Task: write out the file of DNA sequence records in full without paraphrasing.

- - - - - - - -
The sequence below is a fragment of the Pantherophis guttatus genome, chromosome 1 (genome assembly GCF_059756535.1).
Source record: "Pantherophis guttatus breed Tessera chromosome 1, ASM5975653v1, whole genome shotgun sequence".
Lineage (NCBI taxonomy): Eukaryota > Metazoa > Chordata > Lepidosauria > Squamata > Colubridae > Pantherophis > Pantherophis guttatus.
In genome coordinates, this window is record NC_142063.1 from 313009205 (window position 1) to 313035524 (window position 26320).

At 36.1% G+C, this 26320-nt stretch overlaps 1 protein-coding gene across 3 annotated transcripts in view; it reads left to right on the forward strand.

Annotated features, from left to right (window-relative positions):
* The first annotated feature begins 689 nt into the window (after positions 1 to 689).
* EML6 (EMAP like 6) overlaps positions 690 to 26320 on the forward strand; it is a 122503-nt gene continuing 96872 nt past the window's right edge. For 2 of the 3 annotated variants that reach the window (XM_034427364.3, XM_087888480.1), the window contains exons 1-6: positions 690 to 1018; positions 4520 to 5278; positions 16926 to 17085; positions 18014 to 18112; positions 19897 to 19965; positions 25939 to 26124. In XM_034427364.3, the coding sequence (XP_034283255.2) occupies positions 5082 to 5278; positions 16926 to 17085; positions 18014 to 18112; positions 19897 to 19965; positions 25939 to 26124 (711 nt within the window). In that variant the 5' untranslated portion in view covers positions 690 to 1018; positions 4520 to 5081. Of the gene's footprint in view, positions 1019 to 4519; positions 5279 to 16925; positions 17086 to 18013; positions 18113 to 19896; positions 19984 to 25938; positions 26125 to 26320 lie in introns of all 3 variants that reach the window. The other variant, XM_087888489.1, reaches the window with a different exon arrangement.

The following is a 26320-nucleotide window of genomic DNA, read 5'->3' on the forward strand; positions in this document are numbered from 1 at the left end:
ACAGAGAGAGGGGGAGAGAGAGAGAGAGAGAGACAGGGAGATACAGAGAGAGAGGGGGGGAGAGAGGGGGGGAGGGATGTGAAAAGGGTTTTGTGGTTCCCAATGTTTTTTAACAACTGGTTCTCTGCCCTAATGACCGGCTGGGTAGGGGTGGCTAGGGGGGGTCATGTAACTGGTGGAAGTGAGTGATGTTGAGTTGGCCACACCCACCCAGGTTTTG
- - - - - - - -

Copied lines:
The sequence below is a fragment of the Pantherophis guttatus genome, chromosome 1 (genome assembly GCF_059756535.1).
Source record: "Pantherophis guttatus breed Tessera chromosome 1, ASM5975653v1, whole genome shotgun sequence".
Lineage (NCBI taxonomy): Eukaryota > Metazoa > Chordata > Lepidosauria > Squamata > Colubridae > Pantherophis > Pantherophis guttatus.
In genome coordinates, this window is record NC_142063.1 from 313009205 (window position 1) to 313035524 (window position 26320).

At 36.1% G+C, this 26320-nt stretch overlaps 1 protein-coding gene across 3 annotated transcripts in view; it reads left to right on the forward strand.

Annotated features, from left to right (window-relative positions):
* The first annotated feature begins 689 nt into the window (after positions 1 to 689).
* EML6 (EMAP like 6) overlaps positions 690 to 26320 on the forward strand; it is a 122503-nt gene continuing 96872 nt past the window's right edge. For 2 of the 3 annotated variants that reach the window (XM_034427364.3, XM_087888480.1), the window contains exons 1-6: positions 690 to 1018; positions 4520 to 5278; positions 16926 to 17085; positions 18014 to 18112; positions 19897 to 19965; positions 25939 to 26124. In XM_034427364.3, the coding sequence (XP_034283255.2) occupies positions 5082 to 5278; positions 16926 to 17085; positions 18014 to 18112; positions 19897 to 19965; positions 25939 to 26124 (711 nt within the window). In that variant the 5' untranslated portion in view covers positions 690 to 1018; positions 4520 to 5081. Of the gene's footprint in view, positions 1019 to 4519; positions 5279 to 16925; positions 17086 to 18013; positions 18113 to 19896; positions 19984 to 25938; positions 26125 to 26320 lie in introns of all 3 variants that reach the window. The other variant, XM_087888489.1, reaches the window with a different exon arrangement.

The following is a 26320-nucleotide window of genomic DNA, read 5'->3' on the forward strand; positions in this document are numbered from 1 at the left end:
ACAGAGAGAGGGGGAGAGAGAGAGAGAGAGAGACAGGGAGATACAGAGAGAGAGGGGGGGAGAGAGGGGGGGAGGGATGTGAAAAGGGTTTTGTGGTTCCCAATGTTTTTTAACAACTGGTTCTCTGCCCTAATGACCGGCTGGGTAGGGGTGGCTAGGGGGGGTCATGTAACTGGTGGAAGTGAGTGATGTTGAGTTGGCCACACCCACCCAGGTTTTG